The requirement around safeguarding of data probably has the biggest and most challenging implications to businesses. You can no longer look at and manage your business as being made up of separate, independent parts, but rather, must connect all the pieces when it comes to effectively managing personal information. Therefore, with all due respect to other niche or horizontal software applications such as CRM, email communications, workflow, time management, and so on that focus on only one aspect of the business, PoPI is not something you can solve on only one level or with a “silo approach”. A practical, cost effective solution requires a holistic approach to unify your systems and resources. These issues are discussed in much more detail in the BNS Architecture and Implementation Guide.
Step one: is to make sure YOU are not the weakest link when it comes to protecting your own information. The Act cannot protect you if you are the one deliberately making your personal information public by, for example, publishing it online or sharing it with third parties (locally or abroad) when you have not confirmed their identity and where they do not comply with the conditions as per law. Be careful that you do not start pointing the finger when you could be the one at fault and/or it can easily be proven that your information is obtainable from another source.
Step two: irrespective of how secure you think your solutions, rules and procedures are that you put in place – prepare for the worst, as per our previous section on dealing with complaints. If you can, put insurance options in place to protect yourself. There is no excuse of course, but the reality is that if the biggest governments and security agencies in the world cannot protect their own information all of the time, the chances that a suitably motivated and skilled individual (or group) can get access to your information is quite high. In this instance, we are sorry to inform you that what you see in the movies about “hackers” is much closer to reality than science fiction. The Internet information highway is littered with personal information “gold” and attracts a lot of attention from the wrong type of crowd. It is very often more a case of how attractive a target you are (i.e. value of the potential payload) and less about how vulnerable your systems are that makes you a target. There are obviously still many companies who are simply grossly negligent or ignorant in the management of their systems and who do not apply themselves to acquire the knowledge they need or appoint someone who does. People need to realise that as a business owner, protecting other people’s personal information is now part and parcel of the deal. Do with other people’s data as you would have them do unto yours.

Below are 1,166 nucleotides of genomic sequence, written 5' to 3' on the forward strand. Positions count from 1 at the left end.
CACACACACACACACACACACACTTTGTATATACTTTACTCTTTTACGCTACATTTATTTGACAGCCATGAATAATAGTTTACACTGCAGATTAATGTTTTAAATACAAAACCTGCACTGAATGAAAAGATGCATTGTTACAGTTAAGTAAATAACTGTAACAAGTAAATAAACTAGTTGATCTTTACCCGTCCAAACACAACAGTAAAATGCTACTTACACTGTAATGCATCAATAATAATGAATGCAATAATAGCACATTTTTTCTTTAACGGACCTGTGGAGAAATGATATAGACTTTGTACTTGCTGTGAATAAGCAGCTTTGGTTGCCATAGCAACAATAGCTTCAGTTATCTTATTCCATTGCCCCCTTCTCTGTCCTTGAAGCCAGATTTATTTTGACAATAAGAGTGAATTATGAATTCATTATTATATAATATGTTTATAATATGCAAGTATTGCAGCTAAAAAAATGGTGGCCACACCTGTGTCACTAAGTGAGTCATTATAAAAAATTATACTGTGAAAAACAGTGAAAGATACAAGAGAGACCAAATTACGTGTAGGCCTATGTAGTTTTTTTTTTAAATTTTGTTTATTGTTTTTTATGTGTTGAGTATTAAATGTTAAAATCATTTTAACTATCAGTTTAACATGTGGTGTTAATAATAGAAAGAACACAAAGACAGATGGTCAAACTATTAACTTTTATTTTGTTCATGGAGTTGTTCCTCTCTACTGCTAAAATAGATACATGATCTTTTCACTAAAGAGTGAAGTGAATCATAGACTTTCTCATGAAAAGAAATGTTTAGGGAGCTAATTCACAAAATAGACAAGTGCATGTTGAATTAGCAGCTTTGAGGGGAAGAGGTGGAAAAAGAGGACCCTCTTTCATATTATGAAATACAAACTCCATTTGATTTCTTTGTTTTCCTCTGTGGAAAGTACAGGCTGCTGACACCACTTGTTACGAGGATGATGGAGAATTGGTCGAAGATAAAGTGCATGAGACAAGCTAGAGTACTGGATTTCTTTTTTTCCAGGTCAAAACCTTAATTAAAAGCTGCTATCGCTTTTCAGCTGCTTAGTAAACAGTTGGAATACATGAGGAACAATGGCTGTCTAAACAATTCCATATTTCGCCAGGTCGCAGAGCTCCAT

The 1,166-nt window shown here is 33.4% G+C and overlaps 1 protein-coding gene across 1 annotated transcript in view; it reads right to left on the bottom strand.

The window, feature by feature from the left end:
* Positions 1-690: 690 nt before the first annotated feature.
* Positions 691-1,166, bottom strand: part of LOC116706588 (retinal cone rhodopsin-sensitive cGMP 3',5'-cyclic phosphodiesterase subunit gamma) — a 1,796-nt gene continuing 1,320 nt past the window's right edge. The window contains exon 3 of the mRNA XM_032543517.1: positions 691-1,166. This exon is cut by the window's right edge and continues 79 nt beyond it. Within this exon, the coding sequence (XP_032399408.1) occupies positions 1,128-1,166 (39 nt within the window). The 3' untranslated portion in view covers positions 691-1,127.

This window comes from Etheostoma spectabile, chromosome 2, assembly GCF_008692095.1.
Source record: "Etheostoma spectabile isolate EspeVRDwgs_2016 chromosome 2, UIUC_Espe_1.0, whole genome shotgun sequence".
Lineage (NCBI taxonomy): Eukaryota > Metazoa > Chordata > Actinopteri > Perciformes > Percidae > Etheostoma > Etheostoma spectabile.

Step three: simplify to reduce risk by covering all the bases. The Act says that businesses must “identify all reasonably foreseeable internal and external risks to personal information in its possession or under its control”. This condition can be quite daunting (if not overwhelming) if you consider information above, especially since it extends to the actions of staff and “foreseeable” events such as theft (e.g. of laptop, tablet, mobile phone), etc. For purposes of discussion we have broken this requirement into the following parts with the implementation advice and suggestions for each in our Implementation document:
- Process (Operations)
- Service Providers and Software as a Service (SaaS)
- Public and Private Cloud